If you think there has been too much Michael Jackson on TV, wait until the funeral. Or, how about Matt Lauer and NBC's Today show getting inside Neverland for a Thursday morning tour? And then, Larry King offering the TV tour of Jackson's ranch in prime time at 9 p.m. Thursday. Matt Lauer, Larry King and Neverland -- isn't American TV fabulous?

But for my part, so far, I really do not think the coverage has been excessive. I am pleased, in fact, to see TV serving so effectively as a medium for the ritual of public mourning. (Not bad for a so-called dinosaur, is it?). Furthermore, TV is providing the forum for an illuminating discussion of race in connection with the dead entertainer -- and I think that matters in an important cultural way.

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The latest entry on that front came Tuesday night with Katie Couric interviewing filmmaker Spike Lee for a CBS special on Jackson. The program, which aired under the 48 Hours banner, won the time period with 8.15 million viewers -- one of the largest audiences of the year for 48 Hours. (Pictured Spike Lee at a Michael Jackson tribute. AP)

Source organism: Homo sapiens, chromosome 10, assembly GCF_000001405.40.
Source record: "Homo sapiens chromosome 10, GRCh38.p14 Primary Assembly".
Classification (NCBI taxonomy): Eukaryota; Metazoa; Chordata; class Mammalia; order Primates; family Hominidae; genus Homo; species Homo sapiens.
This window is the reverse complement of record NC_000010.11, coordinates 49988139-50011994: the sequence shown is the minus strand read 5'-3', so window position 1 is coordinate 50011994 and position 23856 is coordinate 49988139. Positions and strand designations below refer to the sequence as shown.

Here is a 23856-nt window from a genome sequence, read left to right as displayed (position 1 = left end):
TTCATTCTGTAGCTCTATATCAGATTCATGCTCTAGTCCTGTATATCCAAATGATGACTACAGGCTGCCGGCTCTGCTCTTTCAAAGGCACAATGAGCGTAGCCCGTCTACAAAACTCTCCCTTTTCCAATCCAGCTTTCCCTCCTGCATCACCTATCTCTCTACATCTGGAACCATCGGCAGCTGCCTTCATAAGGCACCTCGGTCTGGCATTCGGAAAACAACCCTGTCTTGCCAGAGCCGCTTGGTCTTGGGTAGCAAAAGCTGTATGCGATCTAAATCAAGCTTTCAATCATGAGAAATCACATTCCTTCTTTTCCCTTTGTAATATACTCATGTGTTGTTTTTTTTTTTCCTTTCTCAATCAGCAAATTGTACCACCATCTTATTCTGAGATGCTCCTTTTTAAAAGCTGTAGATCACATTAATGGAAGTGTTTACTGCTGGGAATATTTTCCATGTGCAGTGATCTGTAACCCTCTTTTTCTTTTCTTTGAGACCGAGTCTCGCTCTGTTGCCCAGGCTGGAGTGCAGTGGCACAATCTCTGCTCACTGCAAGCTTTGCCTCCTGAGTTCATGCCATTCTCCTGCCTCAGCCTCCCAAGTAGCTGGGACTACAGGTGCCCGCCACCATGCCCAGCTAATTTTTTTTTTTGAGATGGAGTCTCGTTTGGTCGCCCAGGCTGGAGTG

Lee and Couric focused on the controversial words Jamie Foxx used to open the BET Awards Show Sunday night. I wrote about them in my Sunday post as well, arguing that they instantly contextualized the BET program in part as a discussion of race.

"We want to celebrate this black man -- this black man. He belongs to us. We just shared him with everybody else," Foxx said at the start of the awards telecast.

"Black folks have become very territorial about Michael," Lee said when asked about those remarks. "It's a bad time to badmouth Michael around some black folks. Because, you know, we had issues with him, but that stuff is over now.... Let's make no mistake, Michael never forgot who he was and where he came from in the history of African Americans."

And now, comes word from the Pew Research Center that black viewers are following the Jackson story much more closely than whites. Some 80 percent of blacks say they are tracking coverage closely, while only 22 percent of whites said they were following the coverage intensely. A new TV divide.

Jackson has lessons to teach us about race even in death.

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